In a push to turn Long Beach Airport into its West Coast hub and to offer travelers an alternative to crowded LAX, JetBlue Airways Corp. has long sought to offer the first international flights out of the regional airport.
Now, that dream might soon be a major step closer to reality. In November, the Long Beach City Council is slated to consider whether to pursue construction of a U.S. Customs and federal inspection facility, a necessary precursor to allowing JetBlue and the airport’s five other carriers to offer international flights.
A report commissioned by the airport found that the addition of the international terminal could be a catalyst for many as 1,400 jobs and $186 million in annual economic activity.
If Long Beach Airport were to incorporate international travel, it would join Los Angeles International Airport, Ontario International Airport, and Orange County’s John Wayne Airport in offering international service. JetBlue, Long Beach’s largest carrier, is the only airline that has applied to operate international flights there and is seeking service to Mexico and Latin America.
The New York-based airline waited until construction of a new terminal was completed before making a formal request for international flights, said Rob Land, JetBlue’s associate general counsel and senior vice president of government affairs.
As part of JetBlue’s request, the Long Beach airport authority contracted Jacobs Engineering Corp. for a feasibility study on both the U.S. Customs-inspection facility and the market for international travel.
The Jacobs report, issued earlier this month, found that international air traffic from LAX, Ontario, and John Wayne airports surged 30 percent between 2010 and last year, signifying enough demand for international air service out of Long Beach. It also concluded that international flights would be allowed under a 1995 noise ordinance capping the cumulative noise levels at the airport.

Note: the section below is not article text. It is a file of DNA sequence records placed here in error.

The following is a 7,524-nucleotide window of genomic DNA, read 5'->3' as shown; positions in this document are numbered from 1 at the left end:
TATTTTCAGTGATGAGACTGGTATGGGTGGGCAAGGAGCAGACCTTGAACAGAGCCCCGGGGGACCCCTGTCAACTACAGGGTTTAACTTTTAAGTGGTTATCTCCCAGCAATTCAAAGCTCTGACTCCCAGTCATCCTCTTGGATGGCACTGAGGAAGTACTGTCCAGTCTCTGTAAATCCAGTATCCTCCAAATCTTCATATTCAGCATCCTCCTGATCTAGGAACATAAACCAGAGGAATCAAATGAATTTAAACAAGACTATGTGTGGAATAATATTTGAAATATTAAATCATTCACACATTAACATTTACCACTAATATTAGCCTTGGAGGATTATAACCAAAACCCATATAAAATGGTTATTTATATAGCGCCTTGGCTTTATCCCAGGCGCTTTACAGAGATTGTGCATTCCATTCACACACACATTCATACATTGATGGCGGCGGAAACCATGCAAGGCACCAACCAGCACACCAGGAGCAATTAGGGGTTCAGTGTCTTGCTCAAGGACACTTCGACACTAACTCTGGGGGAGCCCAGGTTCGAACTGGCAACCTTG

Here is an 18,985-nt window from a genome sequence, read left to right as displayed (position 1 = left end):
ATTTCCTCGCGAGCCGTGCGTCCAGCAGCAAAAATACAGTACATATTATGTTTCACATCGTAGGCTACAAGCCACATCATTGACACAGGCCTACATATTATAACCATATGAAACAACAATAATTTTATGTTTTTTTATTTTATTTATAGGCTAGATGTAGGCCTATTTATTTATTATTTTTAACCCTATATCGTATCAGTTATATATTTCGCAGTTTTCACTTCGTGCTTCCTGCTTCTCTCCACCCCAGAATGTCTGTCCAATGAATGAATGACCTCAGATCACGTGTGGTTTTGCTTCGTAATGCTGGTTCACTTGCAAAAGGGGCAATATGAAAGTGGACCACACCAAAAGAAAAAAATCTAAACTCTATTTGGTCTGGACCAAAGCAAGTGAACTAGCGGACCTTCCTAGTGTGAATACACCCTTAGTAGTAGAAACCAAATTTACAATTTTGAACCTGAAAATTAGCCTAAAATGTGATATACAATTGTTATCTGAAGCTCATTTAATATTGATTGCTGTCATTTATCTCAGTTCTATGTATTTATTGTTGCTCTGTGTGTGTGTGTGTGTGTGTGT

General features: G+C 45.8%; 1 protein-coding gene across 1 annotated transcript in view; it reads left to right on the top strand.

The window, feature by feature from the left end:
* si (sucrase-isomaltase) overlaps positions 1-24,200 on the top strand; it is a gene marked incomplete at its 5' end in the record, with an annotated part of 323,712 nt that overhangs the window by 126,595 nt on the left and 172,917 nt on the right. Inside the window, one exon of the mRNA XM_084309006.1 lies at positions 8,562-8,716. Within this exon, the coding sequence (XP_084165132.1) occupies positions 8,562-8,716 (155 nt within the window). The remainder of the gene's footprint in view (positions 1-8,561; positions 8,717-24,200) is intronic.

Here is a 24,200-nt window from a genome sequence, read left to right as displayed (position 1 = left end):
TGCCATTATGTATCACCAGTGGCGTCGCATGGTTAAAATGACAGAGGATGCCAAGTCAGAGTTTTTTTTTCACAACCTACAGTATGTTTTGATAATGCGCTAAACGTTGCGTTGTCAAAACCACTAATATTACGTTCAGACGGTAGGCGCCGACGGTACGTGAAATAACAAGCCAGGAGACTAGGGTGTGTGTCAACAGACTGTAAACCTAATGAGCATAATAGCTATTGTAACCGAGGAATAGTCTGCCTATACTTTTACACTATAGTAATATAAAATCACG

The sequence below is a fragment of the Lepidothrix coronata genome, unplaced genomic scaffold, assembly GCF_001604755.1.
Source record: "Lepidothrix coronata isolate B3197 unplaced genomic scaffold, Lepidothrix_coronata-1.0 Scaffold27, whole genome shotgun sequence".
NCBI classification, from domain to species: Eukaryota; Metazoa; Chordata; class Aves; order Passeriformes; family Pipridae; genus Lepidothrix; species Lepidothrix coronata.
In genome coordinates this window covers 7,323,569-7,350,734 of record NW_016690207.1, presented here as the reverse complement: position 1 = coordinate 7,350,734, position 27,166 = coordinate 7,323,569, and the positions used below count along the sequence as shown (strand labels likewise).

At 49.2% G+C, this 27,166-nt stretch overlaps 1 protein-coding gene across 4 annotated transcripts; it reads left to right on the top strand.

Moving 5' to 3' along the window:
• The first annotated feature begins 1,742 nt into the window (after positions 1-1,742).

The Jacobs report estimates the cost of a Customs and inspection facility at about $20 million. The airlines would cover most of that expense through additional passenger ticket charges, while the city of Long Beach, which runs the airport, would kick in the remainder.
Two major obstacles remain before construction could begin: opposition from nearby residents who dispute the Jacobs study’s findings that international flights are allowed under the noise ordinance, and approval from U.S. Customs and Border Protection, a unit of the Department of Homeland Security.
Of the two, Customs approval could prove the more difficult, according to Michael Boyd, president of Aviation Planning Consultants in Denver.
“Getting the Customs approval could take a couple years; a lot of political pressure must be applied,” he said.
Boyd added that with so much traffic on L.A.-area highways, it makes sense for regional airports such as Long Beach to offer international flights.
Indeed, international passenger traffic at John Wayne has surged 50 percent to 302,000 for the first eight months of the year compared with the same period last year as the airport upgraded two gates to more easily move passengers to the Customs and inspection screening area.
However, Ontario saw an 8 percent dip in international passengers to 94,000 during the same period as the two Mexican carriers serving the airport – Volaris and AeroMexico – each cut one weekly flight.
LAX, the region’s behemoth, saw a 9 percent increase to 15.2 million international passengers for the first eight months of this year as both domestic and international carriers added dozens of weekly flights. Hollywood Burbank Airport does not offer international flights and has no near-term plans to do so.
Things might soon change at Ontario as the locally run Ontario International Airport Authority is set this week to take over administration of the airport from Los Angeles World Airports, the city of L.A. agency that also runs LAX. Critics have long contended that LAWA has not done enough to market the Ontario airport.
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